Overview of the CDC 2008 Yellow Book for the Public
The “Yellow Book" (Health Information for International Travel) is published every two years by CDC as a reference for those who advise international travelers of health risks and preventive measures. It is written primarily for health care providers, although others might find it useful. Created: 7/27/2007 by National Center for Preparedness, Detection, and Control of Infectious Diseases.
Date Released: 7/30/2007. Series Name: CDC Featured Podcasts.
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[Shelly Diaz] Hi. I'm Shelly Diaz from the Centers for Disease Control and Prevention. Today I'm here with Dr. Christie Reed of CDC's Travelers' Health Group. We're going to talk about the Yellow Book. Dr. Reed, tell us all about the Yellow Book. What is the Yellow Book?
[Christie Reed] Well the Yellow Book's actually health information for the international traveler. It's a handbook that has up-to-date healthcare information for both before, during, and after international travel - for the traveler, for the health care provider. It's called the Yellow Book because the cover's always been yellow.
[Shelly Diaz] Who is the Yellow Book for?
[Christie Reed] Well, originally it was for healthcare providers, but it's actually useful for anyone who travels abroad - people on vacation, business people, recent immigrants returning to visit friends and relatives, people adopting internationally, and missionaries. It's also helpful for the travel industry, as they advise travelers.
[Shelly Diaz] Is it only for adventure travelers who like to go to exotic places?
[Christie Reed] No. It's for anyone, it's whether you're traveling internationally globally, or traveling internationally to one of our neighbor countries. It includes information on infectious diseases, but also it includes common sense information about injuries and accidents, which are actually more common for travelers.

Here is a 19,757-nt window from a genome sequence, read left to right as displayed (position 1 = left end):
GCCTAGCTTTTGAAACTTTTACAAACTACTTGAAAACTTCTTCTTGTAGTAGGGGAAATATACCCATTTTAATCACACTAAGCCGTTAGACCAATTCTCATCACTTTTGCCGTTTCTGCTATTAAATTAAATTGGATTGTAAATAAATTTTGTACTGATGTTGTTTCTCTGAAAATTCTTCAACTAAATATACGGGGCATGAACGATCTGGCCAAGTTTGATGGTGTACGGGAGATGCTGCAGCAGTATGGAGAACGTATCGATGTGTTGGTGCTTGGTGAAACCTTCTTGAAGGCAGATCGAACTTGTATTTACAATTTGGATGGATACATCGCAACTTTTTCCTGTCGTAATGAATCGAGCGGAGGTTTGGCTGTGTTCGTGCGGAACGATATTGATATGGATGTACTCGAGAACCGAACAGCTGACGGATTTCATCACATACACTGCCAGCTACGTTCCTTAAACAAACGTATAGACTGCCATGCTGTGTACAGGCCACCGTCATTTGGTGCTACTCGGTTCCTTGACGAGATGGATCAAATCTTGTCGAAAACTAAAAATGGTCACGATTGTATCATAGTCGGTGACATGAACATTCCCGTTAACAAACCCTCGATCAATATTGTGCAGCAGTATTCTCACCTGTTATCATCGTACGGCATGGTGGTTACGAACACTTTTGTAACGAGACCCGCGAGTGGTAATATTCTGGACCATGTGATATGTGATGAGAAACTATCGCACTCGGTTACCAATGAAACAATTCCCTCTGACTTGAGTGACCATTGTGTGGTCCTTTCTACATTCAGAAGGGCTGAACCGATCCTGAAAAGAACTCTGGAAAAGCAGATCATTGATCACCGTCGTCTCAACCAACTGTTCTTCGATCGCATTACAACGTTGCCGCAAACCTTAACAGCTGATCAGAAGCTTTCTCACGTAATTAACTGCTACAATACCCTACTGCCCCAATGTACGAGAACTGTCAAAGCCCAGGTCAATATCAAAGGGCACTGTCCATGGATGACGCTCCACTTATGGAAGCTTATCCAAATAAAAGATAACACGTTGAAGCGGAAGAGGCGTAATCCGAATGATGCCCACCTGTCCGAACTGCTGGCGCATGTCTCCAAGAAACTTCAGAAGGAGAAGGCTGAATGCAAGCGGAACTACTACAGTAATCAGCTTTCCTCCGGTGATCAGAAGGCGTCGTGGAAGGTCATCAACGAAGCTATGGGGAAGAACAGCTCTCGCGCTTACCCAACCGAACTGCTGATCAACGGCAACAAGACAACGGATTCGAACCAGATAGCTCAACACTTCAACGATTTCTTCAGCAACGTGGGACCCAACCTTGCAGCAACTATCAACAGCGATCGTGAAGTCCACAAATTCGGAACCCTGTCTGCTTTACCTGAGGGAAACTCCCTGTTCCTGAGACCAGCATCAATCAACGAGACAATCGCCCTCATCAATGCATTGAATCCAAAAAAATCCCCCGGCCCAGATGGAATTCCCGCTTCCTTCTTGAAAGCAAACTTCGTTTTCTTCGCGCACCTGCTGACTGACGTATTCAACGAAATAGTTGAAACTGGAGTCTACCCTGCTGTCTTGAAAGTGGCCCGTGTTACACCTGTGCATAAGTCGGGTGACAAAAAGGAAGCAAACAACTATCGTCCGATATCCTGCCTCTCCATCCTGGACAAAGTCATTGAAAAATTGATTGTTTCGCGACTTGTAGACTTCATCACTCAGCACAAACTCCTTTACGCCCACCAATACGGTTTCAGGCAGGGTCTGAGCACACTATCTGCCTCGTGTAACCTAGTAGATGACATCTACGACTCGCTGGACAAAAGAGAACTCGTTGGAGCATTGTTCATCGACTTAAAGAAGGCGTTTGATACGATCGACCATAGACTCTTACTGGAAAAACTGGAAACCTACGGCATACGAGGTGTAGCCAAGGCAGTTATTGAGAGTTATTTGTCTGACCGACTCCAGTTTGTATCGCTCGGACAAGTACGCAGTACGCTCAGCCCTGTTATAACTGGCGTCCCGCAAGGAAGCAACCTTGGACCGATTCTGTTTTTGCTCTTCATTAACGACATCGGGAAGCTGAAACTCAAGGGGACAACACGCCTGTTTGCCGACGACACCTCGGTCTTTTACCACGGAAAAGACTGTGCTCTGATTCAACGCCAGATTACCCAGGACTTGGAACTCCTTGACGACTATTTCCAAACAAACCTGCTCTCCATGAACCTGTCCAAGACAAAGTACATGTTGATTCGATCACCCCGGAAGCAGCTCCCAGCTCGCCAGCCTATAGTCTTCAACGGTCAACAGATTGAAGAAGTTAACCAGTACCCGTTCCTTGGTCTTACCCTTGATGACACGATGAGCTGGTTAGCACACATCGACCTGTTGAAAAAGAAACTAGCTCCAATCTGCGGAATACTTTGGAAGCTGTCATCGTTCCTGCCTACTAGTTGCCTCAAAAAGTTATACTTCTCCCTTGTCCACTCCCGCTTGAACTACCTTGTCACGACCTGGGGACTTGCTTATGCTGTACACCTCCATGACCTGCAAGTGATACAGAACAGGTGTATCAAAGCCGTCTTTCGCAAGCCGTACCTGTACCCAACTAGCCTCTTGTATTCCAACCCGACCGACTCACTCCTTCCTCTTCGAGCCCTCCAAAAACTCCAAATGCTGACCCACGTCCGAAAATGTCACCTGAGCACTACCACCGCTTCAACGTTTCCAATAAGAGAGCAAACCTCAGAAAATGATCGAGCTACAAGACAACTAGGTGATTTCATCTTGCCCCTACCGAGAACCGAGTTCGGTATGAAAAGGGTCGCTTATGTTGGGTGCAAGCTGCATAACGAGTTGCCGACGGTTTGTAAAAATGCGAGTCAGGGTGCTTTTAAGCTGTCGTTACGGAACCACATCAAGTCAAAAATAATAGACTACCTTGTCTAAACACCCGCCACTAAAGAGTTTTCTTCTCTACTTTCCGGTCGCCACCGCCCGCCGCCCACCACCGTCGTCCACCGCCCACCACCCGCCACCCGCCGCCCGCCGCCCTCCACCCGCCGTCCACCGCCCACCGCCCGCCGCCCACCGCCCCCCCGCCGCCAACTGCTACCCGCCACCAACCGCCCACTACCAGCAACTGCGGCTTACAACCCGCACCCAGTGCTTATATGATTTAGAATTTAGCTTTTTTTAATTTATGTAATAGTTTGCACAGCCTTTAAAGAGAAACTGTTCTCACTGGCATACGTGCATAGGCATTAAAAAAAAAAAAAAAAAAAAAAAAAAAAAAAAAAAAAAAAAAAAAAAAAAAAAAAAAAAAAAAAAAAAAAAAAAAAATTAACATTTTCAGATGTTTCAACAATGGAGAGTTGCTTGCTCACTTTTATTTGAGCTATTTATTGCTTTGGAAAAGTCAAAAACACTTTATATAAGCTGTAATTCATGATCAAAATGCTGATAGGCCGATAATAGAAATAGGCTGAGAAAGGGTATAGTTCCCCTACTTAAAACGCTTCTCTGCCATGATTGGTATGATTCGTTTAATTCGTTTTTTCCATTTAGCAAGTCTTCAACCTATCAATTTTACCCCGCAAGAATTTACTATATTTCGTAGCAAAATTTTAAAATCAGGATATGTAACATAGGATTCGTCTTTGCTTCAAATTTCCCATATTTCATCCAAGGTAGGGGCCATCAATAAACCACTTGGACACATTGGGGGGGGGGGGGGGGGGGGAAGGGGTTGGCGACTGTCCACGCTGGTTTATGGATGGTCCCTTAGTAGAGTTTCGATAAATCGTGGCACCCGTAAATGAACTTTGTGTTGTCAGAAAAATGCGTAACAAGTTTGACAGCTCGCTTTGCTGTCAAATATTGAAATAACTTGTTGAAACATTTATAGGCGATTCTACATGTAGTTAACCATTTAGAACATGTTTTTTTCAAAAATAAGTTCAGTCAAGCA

[Shelly Diaz] Really? Can you tell us what's new in this edition of the Yellow Book?
[Christie Reed] Well the first thing that's new is the flu chapter. We cover seasonal influenza, but because there's so much interest in avian and pandemic flu, we expanded that chapter. And because unfortunately there are natural disasters or other types of disasters around the world and people respond, we have a specific chapter for humanitarian aid workers- what they should prepare and think about as they're getting ready to go, while they're there, and afterwards. It also has up-to-date information on malaria risks and medication advice, information on vaccines, and a little bit about the responsibility the traveler has in preparing, in addition to what the travel industry and healthcare providers can do for them.
[Shelly Diaz] Well now that you've told us about the new features, can you tell us about some of the standard recurring features in the Yellow Book?
[Christie Reed] Some of the things that are always there again touch on the things you should think about in advance. As you're preparing for your trip and you're excited, there are some things you should include on your checklist to do before you leave. There are some things to do while you're gone, and to think about after you come back. There's also information for those that have underlying chronic conditions - hypertension, diabetes, things like that - and resources for travelers with disabilities. And I mentioned international adoptions before. There's a specific chapter, and it's good information for the parents thinking about what they should do for themselves related to the trip, and then some information about bringing back their new family member.
[Shelly Diaz] Dr. Reed, where can travelers get a copy of the Yellow Book?
[Christie Reed] There are several places. It's available this time in book stores. It's also available online, through book companies that you can order online. But the easiest place would be to go to the website, which is www.cdc.gov/travel. And from there you can find out more information about the Yellow Book, and it will also link you to the publisher's website.
[Shelly Diaz] Do you have any last words of advice for people preparing for a trip?
[Christie Reed] Sure. The first thing is always common sense. The second one falls right in the same line of common sense: wash your hands. It's good for a variety of preventive issues. Then, checking for information using your handy dandy Yellow Book; consulting with your physician or primary care practitioner or other healthcare provider; going to the website - the cdc.gov/travel that I mentioned - has a lot of information that's timely because situations change, and it also has connections to other websites that could be of vast use for the traveler. But the biggest recommendation is to go and have fun.
[Shelly Diaz] Thank you, Dr. Reed, for providing this information. The Yellow Book can certainly help travelers prepare for safe and healthy travel. For more information on travelers' health and the Yellow Book, go to www.cdc.gov/travel.
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